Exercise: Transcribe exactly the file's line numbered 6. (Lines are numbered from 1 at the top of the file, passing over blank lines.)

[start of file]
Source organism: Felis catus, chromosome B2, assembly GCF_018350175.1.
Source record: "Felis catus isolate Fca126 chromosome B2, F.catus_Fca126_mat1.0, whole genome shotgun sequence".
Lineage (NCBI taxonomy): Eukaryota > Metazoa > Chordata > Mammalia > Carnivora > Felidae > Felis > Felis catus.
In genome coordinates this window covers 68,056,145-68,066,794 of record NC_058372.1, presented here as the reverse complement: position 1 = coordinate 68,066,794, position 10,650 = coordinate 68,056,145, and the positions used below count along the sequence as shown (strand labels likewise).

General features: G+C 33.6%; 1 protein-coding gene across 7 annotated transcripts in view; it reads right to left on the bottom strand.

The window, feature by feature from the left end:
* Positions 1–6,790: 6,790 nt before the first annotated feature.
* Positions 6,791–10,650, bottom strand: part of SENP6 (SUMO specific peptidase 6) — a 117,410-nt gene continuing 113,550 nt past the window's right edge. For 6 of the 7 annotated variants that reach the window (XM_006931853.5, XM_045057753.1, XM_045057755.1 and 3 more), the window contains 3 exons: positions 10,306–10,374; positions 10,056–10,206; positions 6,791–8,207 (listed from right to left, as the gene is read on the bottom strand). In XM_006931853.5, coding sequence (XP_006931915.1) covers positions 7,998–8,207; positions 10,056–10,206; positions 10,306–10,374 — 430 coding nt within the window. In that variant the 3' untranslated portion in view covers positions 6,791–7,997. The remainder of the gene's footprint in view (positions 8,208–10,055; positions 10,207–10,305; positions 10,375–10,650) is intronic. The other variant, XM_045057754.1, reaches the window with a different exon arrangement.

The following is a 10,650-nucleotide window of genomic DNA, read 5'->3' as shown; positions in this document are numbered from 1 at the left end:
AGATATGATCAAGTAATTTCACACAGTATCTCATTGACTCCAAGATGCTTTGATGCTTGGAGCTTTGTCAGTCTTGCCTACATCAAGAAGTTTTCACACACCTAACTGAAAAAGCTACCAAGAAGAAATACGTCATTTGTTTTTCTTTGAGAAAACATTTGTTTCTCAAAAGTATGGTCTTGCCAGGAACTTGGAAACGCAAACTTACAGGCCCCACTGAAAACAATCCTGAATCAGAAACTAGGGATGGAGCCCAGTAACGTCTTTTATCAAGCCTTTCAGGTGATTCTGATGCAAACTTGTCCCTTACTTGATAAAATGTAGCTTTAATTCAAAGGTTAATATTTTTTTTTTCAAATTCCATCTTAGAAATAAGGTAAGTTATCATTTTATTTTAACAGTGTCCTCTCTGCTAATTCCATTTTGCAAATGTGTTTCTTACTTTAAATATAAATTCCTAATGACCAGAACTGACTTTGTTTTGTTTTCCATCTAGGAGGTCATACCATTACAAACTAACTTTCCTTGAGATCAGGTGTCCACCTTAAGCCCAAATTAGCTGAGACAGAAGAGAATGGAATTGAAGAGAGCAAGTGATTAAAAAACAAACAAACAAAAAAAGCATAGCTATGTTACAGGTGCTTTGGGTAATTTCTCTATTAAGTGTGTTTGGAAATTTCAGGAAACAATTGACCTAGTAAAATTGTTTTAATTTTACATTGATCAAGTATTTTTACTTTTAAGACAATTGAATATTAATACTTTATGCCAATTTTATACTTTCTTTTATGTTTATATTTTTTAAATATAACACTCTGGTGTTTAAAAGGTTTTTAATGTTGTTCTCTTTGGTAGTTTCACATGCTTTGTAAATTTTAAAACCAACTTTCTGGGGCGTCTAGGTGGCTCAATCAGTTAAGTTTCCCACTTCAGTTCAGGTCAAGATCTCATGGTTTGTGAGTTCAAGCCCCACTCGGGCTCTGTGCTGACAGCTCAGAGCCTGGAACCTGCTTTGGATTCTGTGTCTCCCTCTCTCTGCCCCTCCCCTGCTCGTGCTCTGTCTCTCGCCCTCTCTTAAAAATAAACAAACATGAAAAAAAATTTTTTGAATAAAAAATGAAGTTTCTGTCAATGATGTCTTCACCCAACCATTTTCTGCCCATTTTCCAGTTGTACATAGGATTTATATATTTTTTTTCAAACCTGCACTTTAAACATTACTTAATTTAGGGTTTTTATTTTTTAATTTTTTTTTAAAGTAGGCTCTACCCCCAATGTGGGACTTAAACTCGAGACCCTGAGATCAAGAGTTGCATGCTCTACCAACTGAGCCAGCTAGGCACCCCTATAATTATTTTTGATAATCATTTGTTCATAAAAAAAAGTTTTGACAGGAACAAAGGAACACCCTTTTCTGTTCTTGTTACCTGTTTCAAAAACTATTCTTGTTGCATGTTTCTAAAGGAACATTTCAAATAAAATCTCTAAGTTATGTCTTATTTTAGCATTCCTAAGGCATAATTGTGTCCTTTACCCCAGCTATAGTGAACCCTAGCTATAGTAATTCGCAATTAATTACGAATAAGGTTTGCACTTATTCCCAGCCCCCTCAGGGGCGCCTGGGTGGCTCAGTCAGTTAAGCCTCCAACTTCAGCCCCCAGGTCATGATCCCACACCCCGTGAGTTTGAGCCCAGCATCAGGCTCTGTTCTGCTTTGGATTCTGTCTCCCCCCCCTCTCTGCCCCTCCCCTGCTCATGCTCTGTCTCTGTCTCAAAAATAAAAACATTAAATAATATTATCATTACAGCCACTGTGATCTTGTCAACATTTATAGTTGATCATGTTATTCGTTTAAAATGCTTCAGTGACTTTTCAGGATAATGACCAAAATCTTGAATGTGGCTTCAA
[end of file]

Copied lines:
The window, feature by feature from the left end: